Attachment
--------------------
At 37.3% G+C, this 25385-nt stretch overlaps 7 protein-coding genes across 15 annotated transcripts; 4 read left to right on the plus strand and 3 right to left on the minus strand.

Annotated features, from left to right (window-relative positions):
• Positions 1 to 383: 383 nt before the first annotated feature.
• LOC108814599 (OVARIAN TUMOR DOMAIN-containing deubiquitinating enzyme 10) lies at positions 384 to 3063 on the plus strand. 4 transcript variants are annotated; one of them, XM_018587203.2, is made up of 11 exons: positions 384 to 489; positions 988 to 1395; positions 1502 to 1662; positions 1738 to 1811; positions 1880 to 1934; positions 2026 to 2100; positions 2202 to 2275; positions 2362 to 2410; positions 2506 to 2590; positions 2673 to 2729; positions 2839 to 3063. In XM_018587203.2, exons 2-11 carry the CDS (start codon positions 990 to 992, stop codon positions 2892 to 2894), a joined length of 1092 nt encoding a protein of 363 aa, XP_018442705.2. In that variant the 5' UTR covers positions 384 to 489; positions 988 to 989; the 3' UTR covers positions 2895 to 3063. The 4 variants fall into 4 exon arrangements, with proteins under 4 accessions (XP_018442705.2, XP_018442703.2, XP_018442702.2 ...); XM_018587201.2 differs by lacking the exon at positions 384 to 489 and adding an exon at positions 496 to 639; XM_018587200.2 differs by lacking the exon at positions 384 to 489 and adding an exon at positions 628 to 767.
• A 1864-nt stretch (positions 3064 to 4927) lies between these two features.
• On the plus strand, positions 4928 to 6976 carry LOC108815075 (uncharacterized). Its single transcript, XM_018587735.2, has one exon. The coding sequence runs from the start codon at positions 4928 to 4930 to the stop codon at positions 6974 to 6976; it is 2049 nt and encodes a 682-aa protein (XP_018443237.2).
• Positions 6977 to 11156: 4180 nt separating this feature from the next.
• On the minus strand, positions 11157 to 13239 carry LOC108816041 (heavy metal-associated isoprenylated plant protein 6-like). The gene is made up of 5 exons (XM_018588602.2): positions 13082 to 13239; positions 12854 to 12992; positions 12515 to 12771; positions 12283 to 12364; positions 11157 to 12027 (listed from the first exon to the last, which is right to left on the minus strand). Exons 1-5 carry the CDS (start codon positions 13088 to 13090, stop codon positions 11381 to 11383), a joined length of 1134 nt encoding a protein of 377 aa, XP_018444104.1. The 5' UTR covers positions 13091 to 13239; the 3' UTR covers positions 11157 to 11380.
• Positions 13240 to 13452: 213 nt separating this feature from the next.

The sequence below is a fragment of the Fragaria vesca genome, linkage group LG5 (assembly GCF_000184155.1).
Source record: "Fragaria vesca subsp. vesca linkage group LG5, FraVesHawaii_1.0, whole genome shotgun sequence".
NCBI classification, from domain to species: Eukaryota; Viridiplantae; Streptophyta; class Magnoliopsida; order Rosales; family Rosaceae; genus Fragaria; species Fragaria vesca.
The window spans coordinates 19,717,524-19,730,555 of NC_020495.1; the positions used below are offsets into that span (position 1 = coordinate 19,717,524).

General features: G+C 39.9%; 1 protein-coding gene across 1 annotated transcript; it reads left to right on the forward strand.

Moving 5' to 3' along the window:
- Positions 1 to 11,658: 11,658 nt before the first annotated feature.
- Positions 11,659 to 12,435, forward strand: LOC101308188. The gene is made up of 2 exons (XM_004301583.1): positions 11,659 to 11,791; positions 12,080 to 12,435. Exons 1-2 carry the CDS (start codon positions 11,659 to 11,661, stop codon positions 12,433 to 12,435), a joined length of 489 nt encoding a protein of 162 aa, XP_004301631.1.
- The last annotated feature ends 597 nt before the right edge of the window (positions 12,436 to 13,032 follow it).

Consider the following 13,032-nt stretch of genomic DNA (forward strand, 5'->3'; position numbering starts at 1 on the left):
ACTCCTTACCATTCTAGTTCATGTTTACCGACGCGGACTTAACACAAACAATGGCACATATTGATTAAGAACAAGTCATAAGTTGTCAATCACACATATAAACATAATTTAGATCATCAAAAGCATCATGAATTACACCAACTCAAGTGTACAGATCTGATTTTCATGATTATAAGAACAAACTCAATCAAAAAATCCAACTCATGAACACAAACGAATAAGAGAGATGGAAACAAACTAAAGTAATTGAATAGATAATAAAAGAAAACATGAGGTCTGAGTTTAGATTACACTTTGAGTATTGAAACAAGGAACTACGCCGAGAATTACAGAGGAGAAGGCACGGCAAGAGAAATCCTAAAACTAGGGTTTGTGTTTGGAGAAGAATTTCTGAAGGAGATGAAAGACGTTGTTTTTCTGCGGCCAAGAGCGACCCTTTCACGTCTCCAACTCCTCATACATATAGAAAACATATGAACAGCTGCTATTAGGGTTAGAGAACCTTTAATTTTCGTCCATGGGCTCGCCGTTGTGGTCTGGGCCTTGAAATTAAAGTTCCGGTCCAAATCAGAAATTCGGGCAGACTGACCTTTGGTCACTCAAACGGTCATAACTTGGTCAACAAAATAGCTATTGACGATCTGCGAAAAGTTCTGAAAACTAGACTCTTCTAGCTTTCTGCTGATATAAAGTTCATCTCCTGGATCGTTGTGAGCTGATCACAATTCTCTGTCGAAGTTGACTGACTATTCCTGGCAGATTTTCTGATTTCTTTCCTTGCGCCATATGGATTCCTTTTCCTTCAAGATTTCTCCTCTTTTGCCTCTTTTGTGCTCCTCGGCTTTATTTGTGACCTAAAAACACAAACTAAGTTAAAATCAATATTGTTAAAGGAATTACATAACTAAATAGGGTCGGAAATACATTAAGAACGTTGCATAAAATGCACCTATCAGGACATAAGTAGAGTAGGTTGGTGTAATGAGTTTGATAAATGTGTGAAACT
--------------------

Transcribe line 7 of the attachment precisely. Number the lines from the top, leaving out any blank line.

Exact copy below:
• Positions 6977 to 11156: 4180 nt separating this feature from the next.